Rosewood Morris Dancers

Traditional English Dance - Morris Dancing

Every solstice, outside the pubs of Palmerston North, strangely clad people can be seen leaping into the air, waving handkerchiefs and sticks, with bells jingling from their shins. This traditional ritual to welcome the return of the sun and spring is called Morris dancing, and it goes back at least to the 15th century in England.

The origins of Morris dancing have been lost in history, but prevalent opinion is that Morris is based pre-Christian fertility or luck-bringing ceremonies. Over time, these 'pagan' dances were assimilated by the church (first the Catholic, then the Protestant) and by the 1500s, Morris was being performed for Easter, May Day and other local festivals.

Morris is still danced all year round to ensure a good crop, to provide entertainment, or to commemorate important events. Today, Morris is still performed in England and New Zealand on days such as Plough Monday, Easter, and the start of spring. Some of the dances have not changed in over a hundred years and because of this long history, Morris dancing is considered a living tradition.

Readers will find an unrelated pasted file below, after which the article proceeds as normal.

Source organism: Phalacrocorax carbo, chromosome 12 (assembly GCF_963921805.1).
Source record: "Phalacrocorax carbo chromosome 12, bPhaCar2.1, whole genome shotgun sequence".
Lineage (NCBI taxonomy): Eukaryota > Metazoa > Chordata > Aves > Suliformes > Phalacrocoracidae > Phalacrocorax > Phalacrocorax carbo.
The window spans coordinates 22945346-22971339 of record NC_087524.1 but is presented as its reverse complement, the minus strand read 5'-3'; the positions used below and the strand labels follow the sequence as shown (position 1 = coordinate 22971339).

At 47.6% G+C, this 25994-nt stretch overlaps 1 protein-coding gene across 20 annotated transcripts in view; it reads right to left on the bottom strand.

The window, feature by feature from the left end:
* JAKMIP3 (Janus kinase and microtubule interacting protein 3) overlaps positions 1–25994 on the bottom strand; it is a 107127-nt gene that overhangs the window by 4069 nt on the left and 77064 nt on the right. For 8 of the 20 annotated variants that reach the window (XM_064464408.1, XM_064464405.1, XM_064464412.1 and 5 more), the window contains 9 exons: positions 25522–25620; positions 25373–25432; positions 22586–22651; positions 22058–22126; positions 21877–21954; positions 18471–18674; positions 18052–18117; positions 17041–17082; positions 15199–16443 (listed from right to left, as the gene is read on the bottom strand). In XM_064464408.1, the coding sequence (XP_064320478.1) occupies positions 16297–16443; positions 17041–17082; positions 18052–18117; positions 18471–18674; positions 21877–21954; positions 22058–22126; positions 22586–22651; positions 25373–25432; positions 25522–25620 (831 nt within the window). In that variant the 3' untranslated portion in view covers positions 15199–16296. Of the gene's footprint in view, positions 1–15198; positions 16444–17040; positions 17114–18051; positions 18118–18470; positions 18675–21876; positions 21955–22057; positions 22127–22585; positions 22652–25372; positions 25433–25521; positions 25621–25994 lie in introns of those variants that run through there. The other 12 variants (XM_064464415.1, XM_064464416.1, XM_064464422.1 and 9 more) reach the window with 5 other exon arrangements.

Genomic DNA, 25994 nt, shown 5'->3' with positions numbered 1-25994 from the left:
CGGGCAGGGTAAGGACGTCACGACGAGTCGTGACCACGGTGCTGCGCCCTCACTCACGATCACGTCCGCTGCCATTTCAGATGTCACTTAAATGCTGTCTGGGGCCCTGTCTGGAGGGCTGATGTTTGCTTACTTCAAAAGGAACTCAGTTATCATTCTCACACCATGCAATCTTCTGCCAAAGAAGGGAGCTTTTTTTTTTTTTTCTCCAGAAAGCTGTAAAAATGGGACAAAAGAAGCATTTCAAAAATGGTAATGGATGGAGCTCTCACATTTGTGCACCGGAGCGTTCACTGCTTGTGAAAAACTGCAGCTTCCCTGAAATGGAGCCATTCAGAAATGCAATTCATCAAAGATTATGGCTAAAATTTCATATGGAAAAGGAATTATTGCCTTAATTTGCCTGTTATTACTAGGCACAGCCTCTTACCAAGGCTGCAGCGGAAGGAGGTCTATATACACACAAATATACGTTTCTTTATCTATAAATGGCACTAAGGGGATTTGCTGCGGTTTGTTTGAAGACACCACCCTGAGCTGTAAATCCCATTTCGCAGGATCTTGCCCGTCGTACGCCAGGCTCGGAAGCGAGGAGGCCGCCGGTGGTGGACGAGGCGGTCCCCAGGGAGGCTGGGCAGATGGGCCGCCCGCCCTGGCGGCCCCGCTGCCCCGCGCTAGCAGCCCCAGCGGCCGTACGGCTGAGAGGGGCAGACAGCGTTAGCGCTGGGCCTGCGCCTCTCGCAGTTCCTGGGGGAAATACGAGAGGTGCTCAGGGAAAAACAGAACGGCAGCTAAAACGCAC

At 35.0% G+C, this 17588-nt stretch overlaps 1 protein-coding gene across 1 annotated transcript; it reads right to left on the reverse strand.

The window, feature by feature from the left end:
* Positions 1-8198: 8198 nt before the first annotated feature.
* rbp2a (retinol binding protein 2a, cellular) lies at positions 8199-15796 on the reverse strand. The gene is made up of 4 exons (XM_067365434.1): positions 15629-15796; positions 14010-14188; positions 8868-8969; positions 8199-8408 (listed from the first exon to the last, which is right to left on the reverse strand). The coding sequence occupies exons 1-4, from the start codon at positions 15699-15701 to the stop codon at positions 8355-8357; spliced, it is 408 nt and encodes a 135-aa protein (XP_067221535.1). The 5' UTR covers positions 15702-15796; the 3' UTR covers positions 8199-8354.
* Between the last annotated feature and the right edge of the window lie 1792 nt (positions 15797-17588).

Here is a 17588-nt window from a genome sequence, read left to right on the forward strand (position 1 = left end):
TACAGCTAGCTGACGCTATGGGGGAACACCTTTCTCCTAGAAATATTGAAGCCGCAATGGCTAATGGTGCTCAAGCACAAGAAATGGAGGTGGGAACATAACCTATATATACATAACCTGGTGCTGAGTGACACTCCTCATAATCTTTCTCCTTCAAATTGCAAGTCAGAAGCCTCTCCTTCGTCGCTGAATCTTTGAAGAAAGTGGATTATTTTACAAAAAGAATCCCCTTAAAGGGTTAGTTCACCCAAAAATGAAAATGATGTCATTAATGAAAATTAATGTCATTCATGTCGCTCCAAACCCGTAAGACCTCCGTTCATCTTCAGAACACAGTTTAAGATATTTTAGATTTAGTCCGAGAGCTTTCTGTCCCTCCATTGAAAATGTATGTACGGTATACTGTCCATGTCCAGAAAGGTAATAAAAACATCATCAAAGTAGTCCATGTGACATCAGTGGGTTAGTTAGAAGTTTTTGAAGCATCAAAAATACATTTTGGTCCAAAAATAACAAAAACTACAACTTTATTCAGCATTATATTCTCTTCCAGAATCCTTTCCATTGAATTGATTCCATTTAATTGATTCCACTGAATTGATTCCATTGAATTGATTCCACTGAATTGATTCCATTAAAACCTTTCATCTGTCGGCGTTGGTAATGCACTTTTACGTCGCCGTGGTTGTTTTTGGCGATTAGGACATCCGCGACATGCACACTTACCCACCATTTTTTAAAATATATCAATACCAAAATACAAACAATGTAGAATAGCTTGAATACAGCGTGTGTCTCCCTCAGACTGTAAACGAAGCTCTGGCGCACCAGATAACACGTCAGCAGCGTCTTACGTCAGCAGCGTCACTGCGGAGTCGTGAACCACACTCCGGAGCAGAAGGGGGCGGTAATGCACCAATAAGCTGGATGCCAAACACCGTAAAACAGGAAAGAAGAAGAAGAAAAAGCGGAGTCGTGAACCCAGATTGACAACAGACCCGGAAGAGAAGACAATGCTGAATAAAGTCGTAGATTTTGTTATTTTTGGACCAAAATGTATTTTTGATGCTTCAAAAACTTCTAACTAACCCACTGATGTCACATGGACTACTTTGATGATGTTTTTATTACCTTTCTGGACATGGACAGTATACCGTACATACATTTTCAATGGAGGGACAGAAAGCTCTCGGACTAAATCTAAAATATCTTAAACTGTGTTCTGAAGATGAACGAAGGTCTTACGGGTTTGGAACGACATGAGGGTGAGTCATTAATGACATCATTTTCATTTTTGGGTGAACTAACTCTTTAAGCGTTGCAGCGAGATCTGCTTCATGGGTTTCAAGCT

We would love you to try Morris dancing. We practise at Palmerston North Fire Station on Thursday evenings.

Alternatively, if you would like us to dance at an event that you are organising please contact our Squire, Rob Freeman, or Lis Todd.

How to Join

Please contact Rob or Lis for more information.

Membership Fees

No fees.

When and where we meet

Every Thursday evening from 7:30pm - 8:30pm at the PN Fire Station (please call the Squire first if it is your first time as location and time may change).

Contact Details

Rob Freeman



Lis Todd

Senior member



50 Cook Street, Palmerston North 4410, New Zealand